Dangerous Knowledge

I guess I’m on a philosophy film kick. The latest was the BBC’s Dangerous Knowledge, a documentary on mathematicians Georg Cantor, Ludwig Boltzmann, Kurt Gödel and Alan Turing — four geniuses whose neuroses drove them fatally mad. It’s debatable the extent to which their respective theories made them insane — the film obviously plays this up for dramatic purposes — but it’s an intriguing film and not overly technical.

One of the ironies here is that I learned of this film via some people with deep antipathy towards postmodernism, despite the fact that these four helped unravel the modern project and clear the conceptual space for postmodernism. For me, it’s impossible to ignore the links between these mathematicians at the turn of the century and the postmodern philosophers at the close of the century. The key is recognizing that the quests for certainty, universality, and totality that were under assault in science & politics — climaxing in the existential refutations that were World Wars I & II — were being assaulted in logic & mathematics via Cantor & Co.

Examined Life

I finally got to see Examined Life, a pseudo-intellectual documentary that aims to make philosophy a tad more accessible. The film uses some of academia’s rock stars to talk shop outside of normal confines, which is interesting, but probably still of limited appeal.

We get, in order:

Cornel West on philosophy
Avital Ronell on alterity
Peter Singer on applied ethics
Kwame Anthony Appiah on cosmopolitanism
Martha Nussbaum on justice
Michael Hardt on revolution
Slavoj Žižek on ecology
Judith Butler on disability

No truly weak spots among the line-up, and all have at least a few stimulating nuggets. See it if you get a chance.

The curse of Plato

Let me attempt to explain my shift in thinking during the last four years by illustrating via context-less quote-mongering. In high school when I was first “getting into” philosophy I would often come these interesting, derogatory quips about philosophy itself. For example:

“Philosophy, n. A route of many roads leading from nowhere to nothing.” – Ambrose Bierce”Finding bad reasons for what one believes for other bad reasons – that’s philosophy.” – Aldous Huxley

“The point of philosophy is to start with something so simple as not to seem worth stating, and to end with something so paradoxical that no one will believe it.” – Bertrand Russell

“There is no statement so absurd that no philosopher will make it.” – Cicero

“If a man’s good for nothing else, he can at least teach philosophy.” – William James

“Philosophy consists very largely of one philosopher arguing that all others are jackasses. He usually proves it, and I should add that he also usually proves that he is one himself.” – H.L. Mencken

These will suffice, there are obviously more. The pecularity, of course, is that these quotes are by philosophers (many of whom never did shake this vice). Note that I read these and still went to university for philosophy. So for a long time my approach was one of a/bemusement; they were funny (ironic detachment, yadayada).

You might think that it is only now that I feel their bite, that I protest, that I stutter and defend my mistress. On the contrary, it is only now that I laugh harder. I’ve come to realize that the history of Western philosophy is the history of an error, and that error is Plato’s (and/or Socrates, smarmy bastard that he was). It is a “bold flight of invention” (to turn Plato against Plato) and I readily join with so-called “postmoderns” in exorcising the demon of Platonism in all it’s latent/overt forms (pun intended). Sure, I joined the Tribunal of Reason and pontificated for a while, but I’ve now resigned my post — upon discovery, of course, that the king has no clothes. After the death of philosophy, what now? It’s not all dirty nihilism and trampled orchids: whether genealogy/archaelogy (Nietzsche/Foucault), phenomenology (Heidegger), hermeneutics (Gadamer, Vattimo, et al), deconstruction (Derrida), etc it seems clear there is something post-… post-metaphysical, post-representational, post-realist, pick your poison/medicine, pick your (un)hero. Me? I gots me Rorty and I gots me Van Morrison. Your mileage may vary.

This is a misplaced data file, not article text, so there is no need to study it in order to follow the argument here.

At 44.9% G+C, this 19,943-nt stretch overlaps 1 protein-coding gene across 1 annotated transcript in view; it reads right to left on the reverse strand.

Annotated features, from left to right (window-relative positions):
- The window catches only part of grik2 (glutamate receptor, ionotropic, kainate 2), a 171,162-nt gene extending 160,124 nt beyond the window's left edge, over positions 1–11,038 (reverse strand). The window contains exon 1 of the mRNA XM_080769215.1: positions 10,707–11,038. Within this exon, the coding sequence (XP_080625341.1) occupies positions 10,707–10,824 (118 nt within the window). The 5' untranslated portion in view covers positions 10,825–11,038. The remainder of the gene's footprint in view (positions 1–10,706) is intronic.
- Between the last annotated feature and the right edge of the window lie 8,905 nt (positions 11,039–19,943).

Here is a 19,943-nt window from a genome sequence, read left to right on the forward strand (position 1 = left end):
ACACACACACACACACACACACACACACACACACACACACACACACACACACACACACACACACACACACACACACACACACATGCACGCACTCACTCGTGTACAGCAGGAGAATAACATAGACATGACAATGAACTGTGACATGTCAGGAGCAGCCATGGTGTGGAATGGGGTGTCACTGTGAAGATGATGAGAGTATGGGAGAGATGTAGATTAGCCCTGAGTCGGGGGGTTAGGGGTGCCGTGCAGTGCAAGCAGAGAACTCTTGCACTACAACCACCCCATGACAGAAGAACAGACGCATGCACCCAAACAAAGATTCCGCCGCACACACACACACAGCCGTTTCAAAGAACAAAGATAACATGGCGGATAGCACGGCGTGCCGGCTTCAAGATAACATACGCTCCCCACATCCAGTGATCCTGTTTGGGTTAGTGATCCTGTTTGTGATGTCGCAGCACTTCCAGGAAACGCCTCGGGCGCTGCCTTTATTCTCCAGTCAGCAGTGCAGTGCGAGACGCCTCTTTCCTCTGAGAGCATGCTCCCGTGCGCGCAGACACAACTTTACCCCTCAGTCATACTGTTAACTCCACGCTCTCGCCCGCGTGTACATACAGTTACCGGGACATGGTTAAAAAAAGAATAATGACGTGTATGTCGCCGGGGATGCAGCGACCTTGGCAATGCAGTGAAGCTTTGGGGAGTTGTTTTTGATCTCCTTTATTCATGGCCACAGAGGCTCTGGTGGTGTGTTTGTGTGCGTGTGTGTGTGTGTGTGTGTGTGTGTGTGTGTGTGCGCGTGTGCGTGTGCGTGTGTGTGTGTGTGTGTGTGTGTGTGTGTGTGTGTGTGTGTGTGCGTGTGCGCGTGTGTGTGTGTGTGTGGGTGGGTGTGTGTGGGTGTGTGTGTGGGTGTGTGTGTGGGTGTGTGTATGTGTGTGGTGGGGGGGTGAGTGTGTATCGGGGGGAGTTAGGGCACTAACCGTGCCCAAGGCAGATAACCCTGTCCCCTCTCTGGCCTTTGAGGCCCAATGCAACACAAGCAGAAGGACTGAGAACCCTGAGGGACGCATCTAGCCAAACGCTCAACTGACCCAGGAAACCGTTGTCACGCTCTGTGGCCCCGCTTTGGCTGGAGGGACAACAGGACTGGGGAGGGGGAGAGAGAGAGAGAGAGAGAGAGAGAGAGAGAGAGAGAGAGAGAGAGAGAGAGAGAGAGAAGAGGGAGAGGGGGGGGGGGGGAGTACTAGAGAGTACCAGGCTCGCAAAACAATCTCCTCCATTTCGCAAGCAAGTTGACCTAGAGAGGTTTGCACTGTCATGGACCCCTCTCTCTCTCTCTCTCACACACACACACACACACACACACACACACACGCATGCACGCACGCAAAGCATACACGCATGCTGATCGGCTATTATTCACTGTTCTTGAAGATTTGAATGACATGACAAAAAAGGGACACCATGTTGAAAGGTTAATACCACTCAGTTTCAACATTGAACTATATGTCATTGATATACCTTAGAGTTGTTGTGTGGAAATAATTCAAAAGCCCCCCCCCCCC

Heidegger on Faith

Guest entry today by Martin Heidegger, via his Introduction to Metaphysics:

“[If faith] does not continually expose itself to the possibility of unfaith, it is not faith but a convenience. It becomes an agreement with oneself to adhere in the future to a doctrines as something that has somehow been handed down.”

On being a philosophy major:

“Philosophy is essentially untimely because it is one of those few things whose fate it remains never to be able to find a direct resonance in their own time, and never to be permitted to find such a resonance. Whenever this seemingly does take place, whenever a philosophy becomes fashion, either there is no actual philsopohy or else philosophy is misinterpreted and, acording to some intentions alien to it, misused for the needs of the day…

It is entirely correct and completely in order to say, “You can’t do anything with philosophy.” The only mistake is to believe that with this, the judgment concerning philosophy is at an end. For a little epilogue arises in the form of a counterquestion: even if we can’t do anything with it, may not philosophy in the end do something with us, provided that we engage ourselves with it?”